How to Make Bullying Stop

Everyone can work together and follow these steps to make bullying stop.

Talk to an Adult
If you or someone you know is being bullied, talk to a responsible adult right away. This person could be your parent or another relative, a teacher, principal or other school staff member.

You or your parents can also contact the Youth Against Violence Line for help:
Toll-free: 1-800-680-4264
Email: info@youthagainstviolenceline.com

Listen and Take Action
Adults are accountable, too – they must make sure bullying is reported and action is taken so the problem doesn’t get worse. School staff and parents can help prevent bullying by following these guidelines:

  • Maintain open and clear communication, especially when problems arise.
  • Be involved in student activities.
  • Treat all students equally.
  • Be visible and approachable.
  • Establish clear rules of conduct and enforce them consistently.
  • Set a good example.
  • Create a comfortable and positive learning environment.
  • Recognize students for their talents and achievements.

Intervention
Intervention is vital. When talking to a child about an incident, explain that “ratting”, “tattling” and “snitching” are negative words sometimes used to discourage kids from reporting. It takes courage to report. Reporting helps keep everyone safe.

Work with the School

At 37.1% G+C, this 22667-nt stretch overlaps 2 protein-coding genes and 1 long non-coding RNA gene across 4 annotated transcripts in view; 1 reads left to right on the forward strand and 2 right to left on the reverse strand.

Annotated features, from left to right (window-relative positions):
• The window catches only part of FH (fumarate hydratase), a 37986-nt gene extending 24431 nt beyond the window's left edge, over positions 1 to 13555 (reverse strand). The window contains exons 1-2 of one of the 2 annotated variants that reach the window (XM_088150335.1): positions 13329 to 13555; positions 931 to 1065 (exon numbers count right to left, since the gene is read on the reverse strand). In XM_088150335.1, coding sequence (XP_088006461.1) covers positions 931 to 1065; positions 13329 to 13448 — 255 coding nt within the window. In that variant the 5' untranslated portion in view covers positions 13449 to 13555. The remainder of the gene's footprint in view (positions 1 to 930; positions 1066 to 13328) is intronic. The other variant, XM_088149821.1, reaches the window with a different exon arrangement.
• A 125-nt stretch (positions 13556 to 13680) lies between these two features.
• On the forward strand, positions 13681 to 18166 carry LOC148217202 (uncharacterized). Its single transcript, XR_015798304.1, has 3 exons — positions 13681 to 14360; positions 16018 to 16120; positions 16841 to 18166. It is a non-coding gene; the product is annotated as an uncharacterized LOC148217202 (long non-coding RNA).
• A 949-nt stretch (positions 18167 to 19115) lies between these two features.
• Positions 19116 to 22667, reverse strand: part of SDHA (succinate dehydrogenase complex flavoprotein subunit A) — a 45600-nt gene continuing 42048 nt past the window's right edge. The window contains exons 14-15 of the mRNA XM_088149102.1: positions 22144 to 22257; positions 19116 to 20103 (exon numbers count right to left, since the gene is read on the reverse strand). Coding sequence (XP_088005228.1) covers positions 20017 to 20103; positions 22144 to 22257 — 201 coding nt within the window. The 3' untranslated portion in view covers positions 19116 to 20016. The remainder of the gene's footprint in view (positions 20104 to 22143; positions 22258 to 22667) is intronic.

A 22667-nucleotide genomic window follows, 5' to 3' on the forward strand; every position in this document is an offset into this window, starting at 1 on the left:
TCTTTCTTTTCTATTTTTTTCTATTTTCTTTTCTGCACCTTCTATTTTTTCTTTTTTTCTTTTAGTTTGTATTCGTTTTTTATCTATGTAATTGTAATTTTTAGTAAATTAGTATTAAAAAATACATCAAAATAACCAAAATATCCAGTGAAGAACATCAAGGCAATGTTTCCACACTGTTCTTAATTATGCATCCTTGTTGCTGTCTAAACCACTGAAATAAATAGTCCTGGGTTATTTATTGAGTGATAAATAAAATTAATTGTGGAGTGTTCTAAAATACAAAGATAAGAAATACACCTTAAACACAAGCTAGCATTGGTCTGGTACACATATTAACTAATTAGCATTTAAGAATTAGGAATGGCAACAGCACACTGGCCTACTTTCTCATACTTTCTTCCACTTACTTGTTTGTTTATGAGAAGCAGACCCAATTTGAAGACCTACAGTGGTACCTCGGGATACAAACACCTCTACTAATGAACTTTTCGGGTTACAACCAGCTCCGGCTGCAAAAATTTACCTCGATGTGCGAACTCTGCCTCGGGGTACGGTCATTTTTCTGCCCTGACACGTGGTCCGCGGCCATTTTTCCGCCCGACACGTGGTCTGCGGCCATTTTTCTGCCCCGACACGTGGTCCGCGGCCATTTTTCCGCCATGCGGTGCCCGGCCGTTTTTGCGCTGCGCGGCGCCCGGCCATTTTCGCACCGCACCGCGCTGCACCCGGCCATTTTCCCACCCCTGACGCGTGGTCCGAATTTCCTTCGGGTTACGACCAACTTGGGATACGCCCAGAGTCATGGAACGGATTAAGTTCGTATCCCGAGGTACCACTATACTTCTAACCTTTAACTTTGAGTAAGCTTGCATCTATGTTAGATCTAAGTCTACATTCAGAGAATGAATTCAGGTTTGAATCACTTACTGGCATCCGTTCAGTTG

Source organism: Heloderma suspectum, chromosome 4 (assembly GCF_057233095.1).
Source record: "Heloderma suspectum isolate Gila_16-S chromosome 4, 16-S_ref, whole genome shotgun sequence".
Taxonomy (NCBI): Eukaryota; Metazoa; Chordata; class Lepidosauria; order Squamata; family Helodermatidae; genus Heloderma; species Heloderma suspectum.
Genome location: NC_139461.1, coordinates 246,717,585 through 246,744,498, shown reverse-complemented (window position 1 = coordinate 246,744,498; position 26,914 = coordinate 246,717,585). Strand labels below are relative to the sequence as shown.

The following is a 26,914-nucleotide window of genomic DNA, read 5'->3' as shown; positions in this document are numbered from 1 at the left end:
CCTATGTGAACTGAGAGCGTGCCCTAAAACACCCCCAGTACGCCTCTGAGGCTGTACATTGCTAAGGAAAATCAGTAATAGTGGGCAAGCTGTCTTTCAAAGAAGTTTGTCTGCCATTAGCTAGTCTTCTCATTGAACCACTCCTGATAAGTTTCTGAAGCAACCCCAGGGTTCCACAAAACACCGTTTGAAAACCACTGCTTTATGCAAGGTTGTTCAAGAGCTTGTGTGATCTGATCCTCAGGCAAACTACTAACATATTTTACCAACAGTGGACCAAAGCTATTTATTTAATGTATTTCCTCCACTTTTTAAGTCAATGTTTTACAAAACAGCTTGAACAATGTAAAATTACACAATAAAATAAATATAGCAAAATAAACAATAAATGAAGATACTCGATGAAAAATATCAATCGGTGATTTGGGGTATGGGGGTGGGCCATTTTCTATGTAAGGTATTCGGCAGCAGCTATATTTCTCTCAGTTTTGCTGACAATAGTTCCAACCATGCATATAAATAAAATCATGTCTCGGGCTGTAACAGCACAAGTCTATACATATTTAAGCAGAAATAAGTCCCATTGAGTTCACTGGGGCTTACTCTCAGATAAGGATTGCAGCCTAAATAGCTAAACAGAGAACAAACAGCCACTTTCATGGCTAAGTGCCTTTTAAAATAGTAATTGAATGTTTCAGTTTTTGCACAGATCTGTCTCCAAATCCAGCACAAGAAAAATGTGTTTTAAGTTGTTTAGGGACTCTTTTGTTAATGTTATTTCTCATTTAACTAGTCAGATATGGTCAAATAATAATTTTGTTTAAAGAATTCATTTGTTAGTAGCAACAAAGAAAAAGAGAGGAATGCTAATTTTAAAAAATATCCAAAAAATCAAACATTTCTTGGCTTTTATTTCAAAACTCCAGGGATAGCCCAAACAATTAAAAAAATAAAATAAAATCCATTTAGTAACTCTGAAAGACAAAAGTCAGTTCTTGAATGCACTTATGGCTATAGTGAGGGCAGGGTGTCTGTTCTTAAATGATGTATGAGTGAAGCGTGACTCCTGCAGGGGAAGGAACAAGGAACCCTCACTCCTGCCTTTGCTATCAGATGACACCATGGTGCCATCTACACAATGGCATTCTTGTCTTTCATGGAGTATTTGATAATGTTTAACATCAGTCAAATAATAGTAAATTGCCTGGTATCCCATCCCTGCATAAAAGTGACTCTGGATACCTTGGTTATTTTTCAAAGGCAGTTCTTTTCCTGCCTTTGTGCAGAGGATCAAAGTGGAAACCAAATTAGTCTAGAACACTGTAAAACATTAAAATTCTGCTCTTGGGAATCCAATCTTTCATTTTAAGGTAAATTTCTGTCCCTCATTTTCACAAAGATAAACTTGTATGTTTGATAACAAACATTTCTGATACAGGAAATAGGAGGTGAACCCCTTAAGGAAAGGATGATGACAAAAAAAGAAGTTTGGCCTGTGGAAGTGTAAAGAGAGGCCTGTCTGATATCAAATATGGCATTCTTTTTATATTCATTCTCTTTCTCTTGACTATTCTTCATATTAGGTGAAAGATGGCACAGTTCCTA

Whether a child is the victim, a bystander or a bully, do the following to achieve a positive resolution:

  1. Contact  the appropriate school staff member and report the situation. In most cases:
    • Contact the teacher if the problem occurs in an area supervised by the teacher, such as in the classroom or gym change room.
    • Contact the principal if the problem occurs on the playground, in the hallway, at lockers, at the bus stop, during extracurricular school activities, on the way to or from school, or if the problem persists in the classroom after you have alerted the teacher.
    • Contact the school district office if the problem continues after you contact the principal.
  2. In working toward a positive resolution, discuss the following:
    • Who will look into the complaint, and when?
    • When will that person get back to you and what information can you expect?
    • How will the school keep your child safe while the problem is being investigated (for example, supervision of the alleged bully)?
    • How will your child’s identity and privacy be protected to prevent retaliation?
    • What services are available in the school (or school district) should your child need emotional or psychological support?

When advocating for your child, it’s reasonable for you to ask how and when the people in positions of responsibility are going to take action. For more information, read one of the following guides:

Call it Safe – A Parent Guide for Dealing with Bullying in Elementary Schools

Call it Safe – A Parent Guide for Dealing with Harassment and Intimidation in Secondary Schools